Storm Filomena brings an unexpected start to 2021 in Spain.

I never, ever expected to see snow like this in Madrid. Trees are breaking under the weight of snow, all transport is suspended, and there are snow people everywhere! Snow began to fall on Thursday 7 January 2021 and Storm Filomena is exceeding all expectations. According to the news channel rtve, the last time it snowed this much was in 1971.

Here are a few photos I’ve taken over the past few days.

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Palacio de Cristal, Parque de Retiro. 7 January 2021.

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Platforms such as Resource Watch combine scientific and spatial data to provide insights that help us understand our world and the challenges we face. Image: Resource Watch, accessed 12 November 2020. https://bit.ly/3pnxJUU.

Data Science and GIS go hand in hand in the fight against climate change.

The problems we work on — like climate change and biodiversity loss — are transcendent. There’s no single solution to these problems, so we must bring together different communities and fields of work to find them. At CARTO’s Spatial Data Science Conference 2020 (SDSC20), Vizzuality’s Greta Carrete Vega and Luisa Teixeira discussed how Data Science and GIS go hand in hand in the fight against climate change.

To prepare for SDSC20, Greta and Luisa gathered some of our data science and GIS experts to talk about our own experiences of two disciplines working together. The group realised that their diverse range of backgrounds and experiences means they can see things from different perspectives and challenge each other’s biases. …


October 2020 updates.

Global Forest Watch, the online platform for monitoring forests, recently added new data, new features and updated some existing data layers. As ever, we worked closely with the Global Forest Watch team at World Resources Institute to deliver these upgrades. Here’s a summary of what’s newly available and the significance of these updates.

If you prefer to digest your information in 280 characters or less, check out our Twitter thread.

High-resolution satellite imagery from Planet.

Transparency and accountability are key to sustainable forest use. A new basemap using high-resolution satellite imagery provided by Planet makes deforestation easier to detect. …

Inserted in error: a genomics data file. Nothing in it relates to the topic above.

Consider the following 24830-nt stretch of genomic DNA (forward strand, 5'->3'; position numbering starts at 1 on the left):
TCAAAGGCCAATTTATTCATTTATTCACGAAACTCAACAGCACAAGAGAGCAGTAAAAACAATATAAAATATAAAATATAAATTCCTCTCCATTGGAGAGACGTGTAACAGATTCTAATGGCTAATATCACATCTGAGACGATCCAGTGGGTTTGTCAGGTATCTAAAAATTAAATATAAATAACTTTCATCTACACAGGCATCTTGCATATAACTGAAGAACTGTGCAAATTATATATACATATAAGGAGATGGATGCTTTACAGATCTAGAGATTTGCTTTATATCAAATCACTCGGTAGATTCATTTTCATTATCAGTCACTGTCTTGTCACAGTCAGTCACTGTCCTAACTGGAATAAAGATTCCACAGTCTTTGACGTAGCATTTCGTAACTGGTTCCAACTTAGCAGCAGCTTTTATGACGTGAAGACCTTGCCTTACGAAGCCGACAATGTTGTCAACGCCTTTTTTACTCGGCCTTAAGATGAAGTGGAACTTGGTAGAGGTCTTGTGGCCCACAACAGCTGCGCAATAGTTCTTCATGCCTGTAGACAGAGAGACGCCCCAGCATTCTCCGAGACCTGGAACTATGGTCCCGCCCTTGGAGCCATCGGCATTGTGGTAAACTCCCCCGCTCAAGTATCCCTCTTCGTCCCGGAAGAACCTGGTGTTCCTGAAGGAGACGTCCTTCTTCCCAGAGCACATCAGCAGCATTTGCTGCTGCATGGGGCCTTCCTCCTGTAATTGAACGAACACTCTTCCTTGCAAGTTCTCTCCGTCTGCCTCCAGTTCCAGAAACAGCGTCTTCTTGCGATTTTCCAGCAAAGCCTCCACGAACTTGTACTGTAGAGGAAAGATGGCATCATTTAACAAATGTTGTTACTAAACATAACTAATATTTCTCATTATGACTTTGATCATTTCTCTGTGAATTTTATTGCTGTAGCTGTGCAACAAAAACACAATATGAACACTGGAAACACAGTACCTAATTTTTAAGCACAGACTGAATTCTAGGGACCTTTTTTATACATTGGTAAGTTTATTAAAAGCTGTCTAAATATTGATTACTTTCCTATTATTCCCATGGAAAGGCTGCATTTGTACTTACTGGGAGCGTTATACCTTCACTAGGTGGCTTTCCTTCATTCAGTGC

National-level efforts to protect land vertebrates tracked.

The Half-Earth Project is a call to protect half the land and sea in order to manage sufficient habitat to safeguard the bulk of biodiversity. But which half? The most recent update to the Half-Earth Map introduces the National Report Cards which summarise various aspects of conservation efforts at the national level. They can be used to explore different national indicators measuring conservation needs and progress and understand the different challenges faced by each country.

Here, we will show you what to expect from the National Report Cards.

In-depth country focus.

The National Report Cards focus on one country at a time. Once a country is selected for exploration, the rest of the world falls away and exposes a 3D map that’s ready to explore. This map view is the entry point for country-level analysis. …


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Smoke plumes caused by wildfires cover almost the entire USA. Data: Data: NOAA. 2017. “Hazard Mapping System (HMS) Fire and Smoke Analysis.” Office of Satellite and Product Operations, National Oceanic and Atmospheric Administration. http://www.ospo.noaa.gov/Products/land/fire.html. Accessed through Resource Watch, 18 September 2020 https://bit.ly/2HcZyOh

Record-breaking wildfires are burning in the USA — again.

Sometimes, it seems to me that extreme wildfires are a recurring theme in our global headlines. Australia. Brazil. California. But why? Is what we’re seeing unusual? Or are we seeing a pattern that will repeat itself if we fail to act on climate change?

To understand what’s happening and how it affects our society, we need data. And for that we have access to open data platforms. Through these platforms we can stay informed, predict the future, and make plans to protect the things we love.